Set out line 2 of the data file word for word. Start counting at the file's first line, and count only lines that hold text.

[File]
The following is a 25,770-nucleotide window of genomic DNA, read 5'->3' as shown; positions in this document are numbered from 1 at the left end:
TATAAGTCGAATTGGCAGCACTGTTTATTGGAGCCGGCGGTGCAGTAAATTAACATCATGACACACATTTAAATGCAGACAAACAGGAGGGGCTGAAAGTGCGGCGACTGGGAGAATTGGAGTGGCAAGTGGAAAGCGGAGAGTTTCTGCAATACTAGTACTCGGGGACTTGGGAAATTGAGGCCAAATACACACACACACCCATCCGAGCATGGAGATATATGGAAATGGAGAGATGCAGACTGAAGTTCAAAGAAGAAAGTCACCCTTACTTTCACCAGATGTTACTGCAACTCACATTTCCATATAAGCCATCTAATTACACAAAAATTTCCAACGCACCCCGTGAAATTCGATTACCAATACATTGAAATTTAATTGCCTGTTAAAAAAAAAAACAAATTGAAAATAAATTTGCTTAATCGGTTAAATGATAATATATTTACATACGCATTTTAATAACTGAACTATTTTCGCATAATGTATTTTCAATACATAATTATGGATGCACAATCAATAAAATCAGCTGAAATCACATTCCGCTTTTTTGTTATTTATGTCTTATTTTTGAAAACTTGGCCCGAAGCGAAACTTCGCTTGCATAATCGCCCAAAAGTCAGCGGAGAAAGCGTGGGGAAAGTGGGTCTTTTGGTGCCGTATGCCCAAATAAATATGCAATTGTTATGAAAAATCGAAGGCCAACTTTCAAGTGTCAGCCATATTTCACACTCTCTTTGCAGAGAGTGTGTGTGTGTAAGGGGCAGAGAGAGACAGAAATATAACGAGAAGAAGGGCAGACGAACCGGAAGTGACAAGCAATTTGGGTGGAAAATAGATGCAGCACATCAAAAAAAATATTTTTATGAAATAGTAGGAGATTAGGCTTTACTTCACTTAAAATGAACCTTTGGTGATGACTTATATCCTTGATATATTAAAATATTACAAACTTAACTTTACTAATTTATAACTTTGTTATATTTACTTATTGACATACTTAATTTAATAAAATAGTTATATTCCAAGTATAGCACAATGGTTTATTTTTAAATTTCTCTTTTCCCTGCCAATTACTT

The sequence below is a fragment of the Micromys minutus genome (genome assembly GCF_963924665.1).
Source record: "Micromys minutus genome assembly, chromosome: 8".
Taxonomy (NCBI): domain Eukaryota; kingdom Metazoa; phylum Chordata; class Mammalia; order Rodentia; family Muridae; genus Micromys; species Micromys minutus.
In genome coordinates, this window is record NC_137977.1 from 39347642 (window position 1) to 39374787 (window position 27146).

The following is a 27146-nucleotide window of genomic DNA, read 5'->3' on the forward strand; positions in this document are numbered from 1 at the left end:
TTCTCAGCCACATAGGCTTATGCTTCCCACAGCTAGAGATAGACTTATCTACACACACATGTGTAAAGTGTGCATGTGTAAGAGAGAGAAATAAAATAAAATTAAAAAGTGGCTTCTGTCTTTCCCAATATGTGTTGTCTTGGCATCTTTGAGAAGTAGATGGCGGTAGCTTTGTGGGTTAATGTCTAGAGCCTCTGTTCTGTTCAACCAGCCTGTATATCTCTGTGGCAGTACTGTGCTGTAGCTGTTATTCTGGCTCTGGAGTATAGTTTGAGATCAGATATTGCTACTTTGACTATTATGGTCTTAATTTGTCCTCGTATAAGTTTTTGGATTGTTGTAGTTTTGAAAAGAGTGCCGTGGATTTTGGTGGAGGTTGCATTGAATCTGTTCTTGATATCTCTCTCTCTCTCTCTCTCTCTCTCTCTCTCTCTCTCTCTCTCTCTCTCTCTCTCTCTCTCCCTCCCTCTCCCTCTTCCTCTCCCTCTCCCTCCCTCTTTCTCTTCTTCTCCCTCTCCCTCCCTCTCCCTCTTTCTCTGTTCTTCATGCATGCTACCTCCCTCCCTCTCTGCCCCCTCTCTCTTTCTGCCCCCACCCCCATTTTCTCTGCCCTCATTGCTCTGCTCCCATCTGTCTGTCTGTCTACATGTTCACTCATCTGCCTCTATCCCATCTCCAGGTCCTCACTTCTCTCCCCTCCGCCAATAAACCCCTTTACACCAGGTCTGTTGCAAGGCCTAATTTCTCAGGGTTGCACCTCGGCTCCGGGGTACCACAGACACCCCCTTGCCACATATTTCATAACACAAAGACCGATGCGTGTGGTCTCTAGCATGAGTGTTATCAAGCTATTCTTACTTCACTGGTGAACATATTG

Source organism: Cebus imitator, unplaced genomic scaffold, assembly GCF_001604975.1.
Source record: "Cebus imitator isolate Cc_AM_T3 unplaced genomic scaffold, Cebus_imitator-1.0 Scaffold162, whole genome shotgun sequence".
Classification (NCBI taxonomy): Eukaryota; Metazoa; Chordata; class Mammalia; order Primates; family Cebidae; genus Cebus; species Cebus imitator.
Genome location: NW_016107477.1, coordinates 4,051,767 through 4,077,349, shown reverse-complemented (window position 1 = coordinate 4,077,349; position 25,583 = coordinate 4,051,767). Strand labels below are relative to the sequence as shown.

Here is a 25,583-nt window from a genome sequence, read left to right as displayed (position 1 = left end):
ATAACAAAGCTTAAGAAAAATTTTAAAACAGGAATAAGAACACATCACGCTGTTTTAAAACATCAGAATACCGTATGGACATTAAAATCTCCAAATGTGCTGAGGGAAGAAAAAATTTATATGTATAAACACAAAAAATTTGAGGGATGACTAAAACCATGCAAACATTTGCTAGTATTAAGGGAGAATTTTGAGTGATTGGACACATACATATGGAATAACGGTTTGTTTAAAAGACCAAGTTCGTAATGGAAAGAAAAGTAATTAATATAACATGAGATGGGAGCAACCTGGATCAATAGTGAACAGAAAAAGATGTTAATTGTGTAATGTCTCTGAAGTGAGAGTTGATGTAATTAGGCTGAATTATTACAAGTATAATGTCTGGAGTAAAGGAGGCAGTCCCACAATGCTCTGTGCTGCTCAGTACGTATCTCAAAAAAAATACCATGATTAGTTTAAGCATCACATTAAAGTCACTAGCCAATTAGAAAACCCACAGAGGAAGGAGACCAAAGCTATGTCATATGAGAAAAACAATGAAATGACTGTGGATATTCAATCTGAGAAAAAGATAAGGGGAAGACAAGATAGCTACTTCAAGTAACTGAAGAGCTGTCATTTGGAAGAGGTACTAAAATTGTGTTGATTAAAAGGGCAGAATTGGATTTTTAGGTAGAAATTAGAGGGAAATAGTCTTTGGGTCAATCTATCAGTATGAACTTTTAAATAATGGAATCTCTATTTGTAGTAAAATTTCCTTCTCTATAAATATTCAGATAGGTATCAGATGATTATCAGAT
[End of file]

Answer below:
TATAAGTCGAATTGGCAGCACTGTTTATTGGAGCCGGCGGTGCAGTAAATTAACATCATGACACACATTTAAATGCAGACAAACAGGAGGGGCTGAAAGTGCGGCGACTGGGAGAATTGGAGTGGCAAGTGGAAAGCGGAGAGTTTCTGCAATACTAGTACTCGGGGACTTGGGAAATTGAGGCCAAATACACACACACACCCATCCGAGCATGGAGATATATGGAAATGGAGAGATGCAGACTGAAGTTCAAAGAAGAAAGTCACCCTTACTTTCACCAGATGTTACTGCAACTCACATTTCCATATAAGCCATCTAATTACACAAAAATTTCCAACGCACCCCGTGAAATTCGATTACCAATACATTGAAATTTAATTGCCTGTTAAAAAAAAAAACAAATTGAAAATAAATTTGCTTAATCGGTTAAATGATAATATATTTACATACGCATTTTAATAACTGAACTATTTTCGCATAATGTATTTTCAATACATAATTATGGATGCACAATCAATAAAATCAGCTGAAATCACATTCCGCTTTTTTGTTATTTATGTCTTATTTTTGAAAACTTGGCCCGAAGCGAAACTTCGCTTGCATAATCGCCCAAAAGTCAGCGGAGAAAGCGTGGGGAAAGTGGGTCTTTTGGTGCCGTATGCCCAAATAAATATGCAATTGTTATGAAAAATCGAAGGCCAACTTTCAAGTGTCAGCCATATTTCACACTCTCTTTGCAGAGAGTGTGTGTGTGTAAGGGGCAGAGAGAGACAGAAATATAACGAGAAGAAGGGCAGACGAACCGGAAGTGACAAGCAATTTGGGTGGAAAATAGATGCAGCACATCAAAAAAAATATTTTTATGAAATAGTAGGAGATTAGGCTTTACTTCACTTAAAATGAACCTTTGGTGATGACTTATATCCTTGATATATTAAAATATTACAAACTTAACTTTACTAATTTATAACTTTGTTATATTTACTTATTGACATACTTAATTTAATAAAATAGTTATATTCCAAGTATAGCACAATGGTTTATTTTTAAATTTCTCTTTTCCCTGCCAATTACTT